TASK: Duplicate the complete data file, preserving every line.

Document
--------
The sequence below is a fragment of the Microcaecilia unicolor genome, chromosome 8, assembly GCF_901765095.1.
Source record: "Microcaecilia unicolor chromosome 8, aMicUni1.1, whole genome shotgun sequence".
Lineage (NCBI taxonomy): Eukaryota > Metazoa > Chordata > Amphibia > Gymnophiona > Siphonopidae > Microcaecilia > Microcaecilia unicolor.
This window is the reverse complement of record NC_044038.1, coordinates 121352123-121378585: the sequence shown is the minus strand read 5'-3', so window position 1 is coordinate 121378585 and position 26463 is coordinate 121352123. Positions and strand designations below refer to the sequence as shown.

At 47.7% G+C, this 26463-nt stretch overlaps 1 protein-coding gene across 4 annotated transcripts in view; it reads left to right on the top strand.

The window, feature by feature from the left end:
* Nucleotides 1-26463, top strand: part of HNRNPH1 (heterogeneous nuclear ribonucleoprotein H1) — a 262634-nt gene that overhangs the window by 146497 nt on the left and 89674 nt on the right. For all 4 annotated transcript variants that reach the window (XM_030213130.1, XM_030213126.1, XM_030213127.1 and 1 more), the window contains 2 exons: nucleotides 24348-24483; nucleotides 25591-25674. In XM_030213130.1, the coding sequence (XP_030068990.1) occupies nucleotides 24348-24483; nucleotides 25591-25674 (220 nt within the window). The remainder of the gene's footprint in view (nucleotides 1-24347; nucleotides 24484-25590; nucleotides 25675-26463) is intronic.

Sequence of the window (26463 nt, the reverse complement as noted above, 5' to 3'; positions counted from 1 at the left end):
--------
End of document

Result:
The sequence below is a fragment of the Microcaecilia unicolor genome, chromosome 8, assembly GCF_901765095.1.
Source record: "Microcaecilia unicolor chromosome 8, aMicUni1.1, whole genome shotgun sequence".
Lineage (NCBI taxonomy): Eukaryota > Metazoa > Chordata > Amphibia > Gymnophiona > Siphonopidae > Microcaecilia > Microcaecilia unicolor.
This window is the reverse complement of record NC_044038.1, coordinates 121352123-121378585: the sequence shown is the minus strand read 5'-3', so window position 1 is coordinate 121378585 and position 26463 is coordinate 121352123. Positions and strand designations below refer to the sequence as shown.

At 47.7% G+C, this 26463-nt stretch overlaps 1 protein-coding gene across 4 annotated transcripts in view; it reads left to right on the top strand.

The window, feature by feature from the left end:
* Nucleotides 1-26463, top strand: part of HNRNPH1 (heterogeneous nuclear ribonucleoprotein H1) — a 262634-nt gene that overhangs the window by 146497 nt on the left and 89674 nt on the right. For all 4 annotated transcript variants that reach the window (XM_030213130.1, XM_030213126.1, XM_030213127.1 and 1 more), the window contains 2 exons: nucleotides 24348-24483; nucleotides 25591-25674. In XM_030213130.1, the coding sequence (XP_030068990.1) occupies nucleotides 24348-24483; nucleotides 25591-25674 (220 nt within the window). The remainder of the gene's footprint in view (nucleotides 1-24347; nucleotides 24484-25590; nucleotides 25675-26463) is intronic.

Sequence of the window (26463 nt, the reverse complement as noted above, 5' to 3'; positions counted from 1 at the left end):